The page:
. In this context, NR2A-subunit receptors are fairly stable in the synapse, whereas, NR2B-subunit receptors are highly mobile, 30
. Therefore, increase in cortical NR2A subunit in the present study may result in faster neuronal transmission and stable NMDA receptor expression in the synapses with a distinct downstream signaling pathway during esophageal acid- induced hypersensitivity.
NMDA receptors are reported to anchor in the postsynaptic membrane by interactions between cytoplasmic C-terminal ends of their NR2 subunits and PDZ domains of PSD-95, an abundant scaffold protein that assembles a specific set of signaling proteins around NMDA receptors 31, 32
. Recent study indicates that NMDA receptor and PSD-95 interaction may have a role in the processing of spinal nociceptive information 33
. Furthermore, PSD-95 knockdown shows a delay in the onset of mechanical and thermal hyperalgesia in chronic neuropathic pain model, indicating an involvement of this protein in NMDA receptors-mediated thermal hyperalgesia 34
. In the present study, although acute acid treatment showed an increase in PSD-95 protein expression in the rCC, the maximum expression was observed in neonatal acid and rechallenge group followed by only neonatally treated group. Therefore, the long-term effect and memory of neonatal treatment on PSD-95 expression in the rCC indicates effective surface expression and clustering of NMDA receptors at the synapses that eventually may play an important role in NMDA receptor-dependent function and neuronal plasticity.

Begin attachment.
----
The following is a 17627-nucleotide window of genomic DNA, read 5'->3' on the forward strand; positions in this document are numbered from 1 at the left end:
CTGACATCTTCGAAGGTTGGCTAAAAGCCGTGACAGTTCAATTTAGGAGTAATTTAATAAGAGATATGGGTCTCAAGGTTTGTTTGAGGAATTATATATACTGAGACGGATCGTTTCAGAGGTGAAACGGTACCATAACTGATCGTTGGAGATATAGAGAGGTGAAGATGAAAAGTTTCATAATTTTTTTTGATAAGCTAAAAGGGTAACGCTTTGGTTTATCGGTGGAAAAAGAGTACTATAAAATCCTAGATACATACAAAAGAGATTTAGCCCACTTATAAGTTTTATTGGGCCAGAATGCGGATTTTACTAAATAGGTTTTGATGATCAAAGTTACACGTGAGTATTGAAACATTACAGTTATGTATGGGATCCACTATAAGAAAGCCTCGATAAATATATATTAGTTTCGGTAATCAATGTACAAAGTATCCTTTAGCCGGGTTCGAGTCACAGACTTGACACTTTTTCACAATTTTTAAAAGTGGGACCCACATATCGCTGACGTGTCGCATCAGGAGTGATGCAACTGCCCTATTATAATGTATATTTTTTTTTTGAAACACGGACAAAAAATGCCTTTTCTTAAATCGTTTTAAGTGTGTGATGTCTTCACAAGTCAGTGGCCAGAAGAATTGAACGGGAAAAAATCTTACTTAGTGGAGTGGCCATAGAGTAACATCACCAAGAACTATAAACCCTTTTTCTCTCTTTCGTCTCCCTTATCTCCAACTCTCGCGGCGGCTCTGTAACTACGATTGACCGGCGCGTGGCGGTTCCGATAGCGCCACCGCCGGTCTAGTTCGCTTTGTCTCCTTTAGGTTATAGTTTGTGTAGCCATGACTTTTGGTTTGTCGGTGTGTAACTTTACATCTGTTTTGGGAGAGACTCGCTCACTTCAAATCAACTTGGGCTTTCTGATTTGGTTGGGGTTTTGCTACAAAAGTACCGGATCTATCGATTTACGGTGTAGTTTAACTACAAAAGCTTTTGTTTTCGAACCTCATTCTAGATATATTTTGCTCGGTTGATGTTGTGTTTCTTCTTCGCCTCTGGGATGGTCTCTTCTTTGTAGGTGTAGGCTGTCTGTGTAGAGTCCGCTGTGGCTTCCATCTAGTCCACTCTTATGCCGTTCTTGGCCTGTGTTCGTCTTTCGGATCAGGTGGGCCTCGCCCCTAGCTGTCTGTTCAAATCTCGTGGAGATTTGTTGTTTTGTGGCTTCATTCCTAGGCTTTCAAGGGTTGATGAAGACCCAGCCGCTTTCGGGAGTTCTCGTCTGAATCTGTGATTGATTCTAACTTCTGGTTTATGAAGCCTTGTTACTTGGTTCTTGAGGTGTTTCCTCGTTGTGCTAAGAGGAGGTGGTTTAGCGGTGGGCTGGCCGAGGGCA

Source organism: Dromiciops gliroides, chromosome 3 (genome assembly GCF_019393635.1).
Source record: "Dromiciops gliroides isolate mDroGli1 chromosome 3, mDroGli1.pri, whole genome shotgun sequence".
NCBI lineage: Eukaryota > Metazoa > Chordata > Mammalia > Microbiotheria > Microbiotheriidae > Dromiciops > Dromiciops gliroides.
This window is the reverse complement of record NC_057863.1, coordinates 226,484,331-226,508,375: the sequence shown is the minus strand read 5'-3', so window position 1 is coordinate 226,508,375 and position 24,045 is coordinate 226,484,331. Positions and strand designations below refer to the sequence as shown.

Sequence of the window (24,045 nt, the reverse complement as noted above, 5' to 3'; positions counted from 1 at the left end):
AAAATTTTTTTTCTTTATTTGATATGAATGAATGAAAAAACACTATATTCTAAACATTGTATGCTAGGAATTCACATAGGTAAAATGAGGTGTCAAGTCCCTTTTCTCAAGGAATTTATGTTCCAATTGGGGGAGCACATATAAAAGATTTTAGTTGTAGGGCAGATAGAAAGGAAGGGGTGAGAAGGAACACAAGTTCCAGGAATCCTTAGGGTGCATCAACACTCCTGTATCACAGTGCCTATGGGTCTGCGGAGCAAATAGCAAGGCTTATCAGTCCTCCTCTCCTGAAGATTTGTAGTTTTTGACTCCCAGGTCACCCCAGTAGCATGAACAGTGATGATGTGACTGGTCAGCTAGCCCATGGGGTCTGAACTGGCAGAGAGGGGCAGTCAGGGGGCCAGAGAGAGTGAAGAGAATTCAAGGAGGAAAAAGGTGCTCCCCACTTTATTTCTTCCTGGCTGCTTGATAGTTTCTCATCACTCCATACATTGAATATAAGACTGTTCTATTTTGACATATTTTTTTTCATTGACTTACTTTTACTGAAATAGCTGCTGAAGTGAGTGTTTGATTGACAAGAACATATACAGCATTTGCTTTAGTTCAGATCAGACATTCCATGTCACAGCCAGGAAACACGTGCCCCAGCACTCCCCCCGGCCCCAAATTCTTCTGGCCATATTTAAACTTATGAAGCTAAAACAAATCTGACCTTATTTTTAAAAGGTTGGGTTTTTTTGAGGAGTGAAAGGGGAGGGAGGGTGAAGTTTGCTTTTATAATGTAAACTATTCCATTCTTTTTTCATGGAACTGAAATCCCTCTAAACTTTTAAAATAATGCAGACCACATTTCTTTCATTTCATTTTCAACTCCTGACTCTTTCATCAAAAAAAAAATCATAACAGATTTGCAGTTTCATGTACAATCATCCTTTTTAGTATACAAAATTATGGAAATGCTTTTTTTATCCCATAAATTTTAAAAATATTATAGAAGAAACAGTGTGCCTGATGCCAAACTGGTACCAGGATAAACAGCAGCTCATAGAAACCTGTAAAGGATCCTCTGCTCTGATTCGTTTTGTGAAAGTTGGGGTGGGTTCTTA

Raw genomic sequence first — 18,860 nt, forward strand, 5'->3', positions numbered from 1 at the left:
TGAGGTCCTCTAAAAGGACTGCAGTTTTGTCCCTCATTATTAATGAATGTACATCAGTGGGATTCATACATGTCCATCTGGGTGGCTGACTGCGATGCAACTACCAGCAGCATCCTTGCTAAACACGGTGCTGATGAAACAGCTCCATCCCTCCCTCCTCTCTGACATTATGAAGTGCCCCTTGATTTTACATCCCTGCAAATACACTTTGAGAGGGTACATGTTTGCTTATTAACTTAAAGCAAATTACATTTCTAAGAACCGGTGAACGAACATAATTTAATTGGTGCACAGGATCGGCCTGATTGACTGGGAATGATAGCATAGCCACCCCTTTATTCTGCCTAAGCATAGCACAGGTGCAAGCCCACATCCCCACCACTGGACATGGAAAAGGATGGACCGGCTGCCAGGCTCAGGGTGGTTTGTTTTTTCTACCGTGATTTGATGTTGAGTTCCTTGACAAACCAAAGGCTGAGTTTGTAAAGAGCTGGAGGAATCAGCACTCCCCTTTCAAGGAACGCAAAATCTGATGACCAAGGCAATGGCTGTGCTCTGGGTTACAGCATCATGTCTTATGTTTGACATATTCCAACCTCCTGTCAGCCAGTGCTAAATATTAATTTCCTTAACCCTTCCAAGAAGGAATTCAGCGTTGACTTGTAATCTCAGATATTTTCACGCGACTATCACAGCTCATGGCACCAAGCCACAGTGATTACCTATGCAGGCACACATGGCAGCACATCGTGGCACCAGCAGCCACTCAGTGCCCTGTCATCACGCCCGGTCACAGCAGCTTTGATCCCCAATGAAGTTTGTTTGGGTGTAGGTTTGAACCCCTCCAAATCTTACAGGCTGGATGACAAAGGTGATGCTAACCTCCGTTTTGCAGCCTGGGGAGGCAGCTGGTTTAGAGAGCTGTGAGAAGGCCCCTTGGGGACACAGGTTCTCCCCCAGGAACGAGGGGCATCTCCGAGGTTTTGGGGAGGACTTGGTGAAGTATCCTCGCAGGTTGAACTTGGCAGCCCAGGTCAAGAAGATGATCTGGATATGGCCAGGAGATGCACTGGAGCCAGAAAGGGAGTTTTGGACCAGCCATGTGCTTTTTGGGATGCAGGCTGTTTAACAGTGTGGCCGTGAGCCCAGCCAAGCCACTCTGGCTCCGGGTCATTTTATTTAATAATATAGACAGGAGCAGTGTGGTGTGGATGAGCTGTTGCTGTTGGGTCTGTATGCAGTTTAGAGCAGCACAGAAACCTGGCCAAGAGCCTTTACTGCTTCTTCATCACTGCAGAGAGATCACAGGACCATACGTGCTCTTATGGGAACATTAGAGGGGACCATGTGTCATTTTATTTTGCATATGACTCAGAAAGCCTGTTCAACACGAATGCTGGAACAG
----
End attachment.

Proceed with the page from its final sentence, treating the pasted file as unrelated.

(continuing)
The phosphorylation of NMDA receptor subunit regulates many cellular processes including surface expression and protein activity resulting in changes in synaptic strength underlying many forms of synaptic plasticity 35, 36
. Several kinases such as protein kinase C (PKC), calcium/calmodulin kinase II (CaMKII), protein tyrosine kinases are reported to phosphorylate various serine/threonine and tyrosine residues at the C-terminal ends of NR2 subunits of NMDA receptors 37
In order to study the effect of esophageal acid exposure on cortical NMDA receptor activation, we examined the phosphorylation pattern of C-terminal amino acids of NR2B subunits at Ser1303, Tyr1336, Tyr1472 and Tyr1252. The effect of esophageal acid exposure on NMDA receptor activation is evident in our present findings, as a significant upregulation of Ser1303 NR2B phosphorylation is observed in rCCs from rats receiving acute esophageal acid treatment at P60 and also the group with neonatal acid treatment followed by an acute exposure at P60. Interestingly, rats with only neonatal acid treatment failed to exhibit upregulation of SerP1303 NR2B, indicating this specific phosphorylation is an immediate effect of esophageal acid exposure.
We further confirmed the involvement of CaMKII in acid-induced Ser1303 NR2B phosphorylation in the rCC as microinjection of CaMKII inhibitor KN-93 in the rCC resulted in a significant reduction of SerP1303 NR2B in animals receiving acute esophageal acids exposure. KN-93 is reported to bind specifically to the CaM binding site of CAMKII and prevents its activation 38